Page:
We kinda ran out of juice yesterday before seeing one last museum that was on our list – The Museu Nacional dos Coches. The national carriage museum. Now that might sound like a “why?” to many of you, but the museum contains the most extensive collection of carriages in Europe, reportedly the entire fleet owned by the various royal houses of Portugal, extending back to the mid-17th century. Plus, carriages are pulled by horses, right?
Before that though we had stuff to do. Our apartment internet became very flaky yesterday afternoon, up and down, off and on- it would run for a while then disconnect. Last night’s blog was a real challenge, loading photos a couple at a time, waiting until late to put in the text, hoping it was all posting. When I got up this morning, I was hoping that it had been an ISP problem but it wasn’t – my first connection of the day lasted about 5 minutes. The problem was creating an ancillary issue – I couldn’t check in for our flight tomorrow, so after breakfast and coffee we did the only thing we could do – head off to Starbucks to use their WiFi.
After collecting our daily Times, we headed up towards the fancy shopping center on top of the Baixa-Chiado Metro station. On Saturday we’d found the magic way in – elevators leaving from an anonymous doorway in a bank of apartment buildings. Today though, the doors were locked. Looking at my watch I realized we were a few minutes early for what was probably a 10 AM opening time. So instead of taking the easy way in we hiked up the hill and around to the front door to hang out with the smokers, also waiting to get in. The doors opened promptly, we found a table, got some coffee and got checked in for our flight.
Over the course of our week here, we have tried 3 of the 5 major public transportation options. Having no reason to take a bus, we hadn’t done that. We used the Metro a few times, and it was great. Clean, fast, uncrowded. The only complaint – limited coverage for the things we wanted to do. Yesterday we tried a tram, it was horrible. Never again. Having had the tram experience we used a taxi again yesterday afternoon and it was great. They’re fast, clean and not horribly expensive. One side of town to the other for about $8. Today I wanted to try one more – the regional train. We’d met some Americans yesterday at the horse show and they’d said the trains were great so we huffed it over to Cais de Sodré station to catch the train to Belém.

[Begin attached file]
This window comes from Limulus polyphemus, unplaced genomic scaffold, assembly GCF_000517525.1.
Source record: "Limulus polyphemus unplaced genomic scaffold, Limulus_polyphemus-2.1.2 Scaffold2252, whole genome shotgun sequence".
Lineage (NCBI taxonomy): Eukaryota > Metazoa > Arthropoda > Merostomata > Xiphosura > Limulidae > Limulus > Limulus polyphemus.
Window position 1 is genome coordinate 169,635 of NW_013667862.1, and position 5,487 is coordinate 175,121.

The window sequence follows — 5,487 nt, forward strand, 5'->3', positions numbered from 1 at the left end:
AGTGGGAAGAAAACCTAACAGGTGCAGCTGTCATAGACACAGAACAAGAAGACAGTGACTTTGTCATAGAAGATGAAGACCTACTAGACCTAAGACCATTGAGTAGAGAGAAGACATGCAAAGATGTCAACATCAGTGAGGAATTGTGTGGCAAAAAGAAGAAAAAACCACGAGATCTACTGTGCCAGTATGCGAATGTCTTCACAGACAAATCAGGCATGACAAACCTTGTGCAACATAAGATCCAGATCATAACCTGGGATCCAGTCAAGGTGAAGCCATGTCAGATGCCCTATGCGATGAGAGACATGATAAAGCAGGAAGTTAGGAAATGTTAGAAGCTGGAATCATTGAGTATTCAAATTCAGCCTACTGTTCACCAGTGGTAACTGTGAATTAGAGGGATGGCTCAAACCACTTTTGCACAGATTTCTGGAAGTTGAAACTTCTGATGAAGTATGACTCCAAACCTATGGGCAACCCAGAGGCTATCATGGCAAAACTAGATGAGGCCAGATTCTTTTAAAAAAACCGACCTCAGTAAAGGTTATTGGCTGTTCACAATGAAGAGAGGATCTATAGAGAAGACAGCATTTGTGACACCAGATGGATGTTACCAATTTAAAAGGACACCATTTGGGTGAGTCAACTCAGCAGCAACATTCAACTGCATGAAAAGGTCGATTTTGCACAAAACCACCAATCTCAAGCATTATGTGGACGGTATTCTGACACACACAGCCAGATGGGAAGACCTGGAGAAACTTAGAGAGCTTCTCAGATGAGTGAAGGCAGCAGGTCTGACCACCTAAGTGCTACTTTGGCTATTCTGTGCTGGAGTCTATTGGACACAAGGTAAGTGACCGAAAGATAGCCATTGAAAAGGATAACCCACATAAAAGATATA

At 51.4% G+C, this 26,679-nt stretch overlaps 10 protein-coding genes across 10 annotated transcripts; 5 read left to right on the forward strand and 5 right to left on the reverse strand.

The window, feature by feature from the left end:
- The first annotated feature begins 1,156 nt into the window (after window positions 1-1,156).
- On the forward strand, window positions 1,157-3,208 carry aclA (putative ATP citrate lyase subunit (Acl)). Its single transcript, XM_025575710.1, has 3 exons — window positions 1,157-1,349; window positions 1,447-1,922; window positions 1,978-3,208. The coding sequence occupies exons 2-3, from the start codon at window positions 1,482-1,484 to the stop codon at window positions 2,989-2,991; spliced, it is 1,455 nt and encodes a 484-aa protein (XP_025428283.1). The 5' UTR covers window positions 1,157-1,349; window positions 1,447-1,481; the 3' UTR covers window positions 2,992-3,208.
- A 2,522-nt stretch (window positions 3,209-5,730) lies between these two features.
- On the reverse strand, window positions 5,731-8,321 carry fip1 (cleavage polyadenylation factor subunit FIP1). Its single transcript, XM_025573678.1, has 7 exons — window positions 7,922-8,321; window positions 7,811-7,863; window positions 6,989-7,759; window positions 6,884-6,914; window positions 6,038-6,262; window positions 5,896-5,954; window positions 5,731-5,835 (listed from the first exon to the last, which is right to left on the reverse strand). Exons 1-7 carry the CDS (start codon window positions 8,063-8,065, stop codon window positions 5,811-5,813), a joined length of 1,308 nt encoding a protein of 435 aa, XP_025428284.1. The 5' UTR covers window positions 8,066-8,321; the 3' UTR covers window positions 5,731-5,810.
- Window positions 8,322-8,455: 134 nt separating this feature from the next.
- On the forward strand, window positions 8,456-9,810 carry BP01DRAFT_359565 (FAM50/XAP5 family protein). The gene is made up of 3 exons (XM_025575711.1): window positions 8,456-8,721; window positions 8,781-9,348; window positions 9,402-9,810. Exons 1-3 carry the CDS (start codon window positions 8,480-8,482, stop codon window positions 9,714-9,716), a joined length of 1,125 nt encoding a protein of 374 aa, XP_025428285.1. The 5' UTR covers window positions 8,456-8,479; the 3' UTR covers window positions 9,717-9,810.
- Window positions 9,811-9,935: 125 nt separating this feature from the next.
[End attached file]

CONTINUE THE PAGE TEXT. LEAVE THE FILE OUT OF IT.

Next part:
Ticketing was easy, but we had a small glitch when I loaded all 4 of our trips onto one card and it wouldn’t let me through the gate after MLW used it first. So I quickly bought another leg for 2€ and joined her on the other side. The train left almost immediately, and 15 minutes later we were exiting directly across from the museum.
A little side note here, when we arrived at the horse school yesterday, we walked past the museum, or at least what we (and Google Maps) thought was the museum. An old barn on the site of the equestrian school with “Museu dos Coches” on the lintel above the door. It was open, we looked in and figured we’d see it after the horses. Well, when we passed by again, it was not open, and the door now had a sign that said, “Closed Temporarily.” Okay, so on we went to all the places we wanted to see, figuring we’d try to come back later, but as I said, we ran out of steam after the spectacular Marine Museum and caught a cab back to Lisbon.
One the way out of town, we passed the building again and the “Closed” sign was still in place, so I was quite happy that we had not walked all the way back down the hill for nothing. But at that intersection, the cabbie did a jog onto another street and passed by this huge, beautiful new glass and brick building with “Museu Nacional dos Coches” plastered on its side in giant, six-foot high white letters. Checking later, it turned out that the old museum was relocated to this new facility in 2015.